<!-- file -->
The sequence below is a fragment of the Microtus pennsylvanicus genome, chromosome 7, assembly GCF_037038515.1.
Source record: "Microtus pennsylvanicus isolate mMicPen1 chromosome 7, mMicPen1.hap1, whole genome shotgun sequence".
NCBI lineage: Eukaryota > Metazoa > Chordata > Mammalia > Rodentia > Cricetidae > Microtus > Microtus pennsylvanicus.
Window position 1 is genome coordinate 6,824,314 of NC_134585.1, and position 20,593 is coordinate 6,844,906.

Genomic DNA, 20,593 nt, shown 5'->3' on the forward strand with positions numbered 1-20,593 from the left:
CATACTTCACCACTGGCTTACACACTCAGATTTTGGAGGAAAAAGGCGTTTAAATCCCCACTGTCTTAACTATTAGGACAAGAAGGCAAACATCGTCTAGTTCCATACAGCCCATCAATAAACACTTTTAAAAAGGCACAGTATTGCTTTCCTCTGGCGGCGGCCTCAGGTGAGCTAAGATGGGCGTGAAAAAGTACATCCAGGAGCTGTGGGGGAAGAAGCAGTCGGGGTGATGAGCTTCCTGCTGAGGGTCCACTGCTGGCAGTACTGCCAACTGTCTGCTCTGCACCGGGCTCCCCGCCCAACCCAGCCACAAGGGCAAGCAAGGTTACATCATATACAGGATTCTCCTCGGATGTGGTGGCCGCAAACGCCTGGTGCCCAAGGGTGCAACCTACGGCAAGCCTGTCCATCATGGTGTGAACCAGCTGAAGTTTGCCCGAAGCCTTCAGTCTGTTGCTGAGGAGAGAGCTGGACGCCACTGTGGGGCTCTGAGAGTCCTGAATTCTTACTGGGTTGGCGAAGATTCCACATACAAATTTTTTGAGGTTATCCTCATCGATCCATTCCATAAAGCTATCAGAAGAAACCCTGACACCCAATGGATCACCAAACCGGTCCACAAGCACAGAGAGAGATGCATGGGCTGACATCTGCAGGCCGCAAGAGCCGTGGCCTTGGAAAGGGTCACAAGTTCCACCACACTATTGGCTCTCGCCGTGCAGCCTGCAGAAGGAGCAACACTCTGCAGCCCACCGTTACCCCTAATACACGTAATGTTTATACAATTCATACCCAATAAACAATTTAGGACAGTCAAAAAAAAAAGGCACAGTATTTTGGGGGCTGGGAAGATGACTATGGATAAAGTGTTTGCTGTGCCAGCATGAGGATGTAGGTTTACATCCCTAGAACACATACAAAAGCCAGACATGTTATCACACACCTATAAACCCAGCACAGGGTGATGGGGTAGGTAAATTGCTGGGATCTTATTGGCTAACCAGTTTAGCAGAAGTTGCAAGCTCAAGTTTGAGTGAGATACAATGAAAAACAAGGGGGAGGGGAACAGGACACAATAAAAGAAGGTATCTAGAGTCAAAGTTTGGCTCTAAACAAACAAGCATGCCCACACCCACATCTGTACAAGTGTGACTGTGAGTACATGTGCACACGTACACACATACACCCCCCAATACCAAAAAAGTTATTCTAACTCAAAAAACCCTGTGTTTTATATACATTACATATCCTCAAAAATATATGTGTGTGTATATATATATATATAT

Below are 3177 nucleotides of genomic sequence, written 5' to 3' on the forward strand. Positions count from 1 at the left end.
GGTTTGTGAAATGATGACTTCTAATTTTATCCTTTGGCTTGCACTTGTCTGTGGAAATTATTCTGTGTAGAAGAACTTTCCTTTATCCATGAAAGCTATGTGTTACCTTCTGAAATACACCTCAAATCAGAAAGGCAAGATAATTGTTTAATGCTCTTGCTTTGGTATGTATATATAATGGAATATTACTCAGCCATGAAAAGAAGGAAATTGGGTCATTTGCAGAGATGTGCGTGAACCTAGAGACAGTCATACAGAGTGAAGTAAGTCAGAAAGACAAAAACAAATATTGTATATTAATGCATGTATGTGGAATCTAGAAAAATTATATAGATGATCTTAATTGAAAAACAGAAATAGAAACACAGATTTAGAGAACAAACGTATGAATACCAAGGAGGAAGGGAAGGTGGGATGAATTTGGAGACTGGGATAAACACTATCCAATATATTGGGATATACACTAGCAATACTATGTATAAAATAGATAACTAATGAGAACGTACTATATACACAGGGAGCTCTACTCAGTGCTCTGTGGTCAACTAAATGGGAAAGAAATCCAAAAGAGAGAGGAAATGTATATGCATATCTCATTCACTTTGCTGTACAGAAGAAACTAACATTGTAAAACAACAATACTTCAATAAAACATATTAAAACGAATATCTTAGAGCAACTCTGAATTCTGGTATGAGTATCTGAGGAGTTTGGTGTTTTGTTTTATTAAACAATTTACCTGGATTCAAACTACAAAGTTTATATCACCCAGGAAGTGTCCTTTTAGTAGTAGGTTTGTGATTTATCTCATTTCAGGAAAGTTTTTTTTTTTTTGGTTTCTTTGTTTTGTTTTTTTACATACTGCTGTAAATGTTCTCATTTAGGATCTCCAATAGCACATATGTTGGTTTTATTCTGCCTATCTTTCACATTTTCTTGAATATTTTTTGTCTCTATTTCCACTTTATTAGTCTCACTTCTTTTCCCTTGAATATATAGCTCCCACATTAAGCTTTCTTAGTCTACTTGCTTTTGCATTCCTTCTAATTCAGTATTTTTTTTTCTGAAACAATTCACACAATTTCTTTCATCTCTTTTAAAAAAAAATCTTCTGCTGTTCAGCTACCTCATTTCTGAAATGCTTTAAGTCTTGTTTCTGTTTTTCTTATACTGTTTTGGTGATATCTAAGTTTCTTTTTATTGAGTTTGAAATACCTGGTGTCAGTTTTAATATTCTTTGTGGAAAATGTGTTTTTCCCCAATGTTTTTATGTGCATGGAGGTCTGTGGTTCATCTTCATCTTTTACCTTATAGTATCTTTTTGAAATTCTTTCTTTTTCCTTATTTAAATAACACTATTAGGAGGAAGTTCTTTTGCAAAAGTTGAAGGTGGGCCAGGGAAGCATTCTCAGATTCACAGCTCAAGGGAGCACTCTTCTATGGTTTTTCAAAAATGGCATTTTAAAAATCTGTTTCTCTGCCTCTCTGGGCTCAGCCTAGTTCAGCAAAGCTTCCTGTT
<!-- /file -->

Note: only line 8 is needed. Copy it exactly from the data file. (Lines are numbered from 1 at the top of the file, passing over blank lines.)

GGTTTGTGAAATGATGACTTCTAATTTTATCCTTTGGCTTGCACTTGTCTGTGGAAATTATTCTGTGTAGAAGAACTTTCCTTTATCCATGAAAGCTATGTGTTACCTTCTGAAATACACCTCAAATCAGAAAGGCAAGATAATTGTTTAATGCTCTTGCTTTGGTATGTATATATAATGGAATATTACTCAGCCATGAAAAGAAGGAAATTGGGTCATTTGCAGAGATGTGCGTGAACCTAGAGACAGTCATACAGAGTGAAGTAAGTCAGAAAGACAAAAACAAATATTGTATATTAATGCATGTATGTGGAATCTAGAAAAATTATATAGATGATCTTAATTGAAAAACAGAAATAGAAACACAGATTTAGAGAACAAACGTATGAATACCAAGGAGGAAGGGAAGGTGGGATGAATTTGGAGACTGGGATAAACACTATCCAATATATTGGGATATACACTAGCAATACTATGTATAAAATAGATAACTAATGAGAACGTACTATATACACAGGGAGCTCTACTCAGTGCTCTGTGGTCAACTAAATGGGAAAGAAATCCAAAAGAGAGAGGAAATGTATATGCATATCTCATTCACTTTGCTGTACAGAAGAAACTAACATTGTAAAACAACAATACTTCAATAAAACATATTAAAACGAATATCTTAGAGCAACTCTGAATTCTGGTATGAGTATCTGAGGAGTTTGGTGTTTTGTTTTATTAAACAATTTACCTGGATTCAAACTACAAAGTTTATATCACCCAGGAAGTGTCCTTTTAGTAGTAGGTTTGTGATTTATCTCATTTCAGGAAAGTTTTTTTTTTTTTGGTTTCTTTGTTTTGTTTTTTTACATACTGCTGTAAATGTTCTCATTTAGGATCTCCAATAGCACATATGTTGGTTTTATTCTGCCTATCTTTCACATTTTCTTGAATATTTTTTGTCTCTATTTCCACTTTATTAGTCTCACTTCTTTTCCCTTGAATATATAGCTCCCACATTAAGCTTTCTTAGTCTACTTGCTTTTGCATTCCTTCTAATTCAGTATTTTTTTTTCTGAAACAATTCACACAATTTCTTTCATCTCTTTTAAAAAAAAATCTTCTGCTGTTCAGCTACCTCATTTCTGAAATGCTTTAAGTCTTGTTTCTGTTTTTCTTATACTGTTTTGGTGATATCTAAGTTTCTTTTTATTGAGTTTGAAATACCTGGTGTCAGTTTTAATATTCTTTGTGGAAAATGTGTTTTTCCCCAATGTTTTTATGTGCATGGAGGTCTGTGGTTCATCTTCATCTTTTACCTTATAGTATCTTTTTGAAATTCTTTCTTTTTCCTTATTTAAATAACACTATTAGGAGGAAGTTCTTTTGCAAAAGTTGAAGGTGGGCCAGGGAAGCATTCTCAGATTCACAGCTCAAGGGAGCACTCTTCTATGGTTTTTCAAAAATGGCATTTTAAAAATCTGTTTCTCTGCCTCTCTGGGCTCAGCCTAGTTCAGCAAAGCTTCCTGTT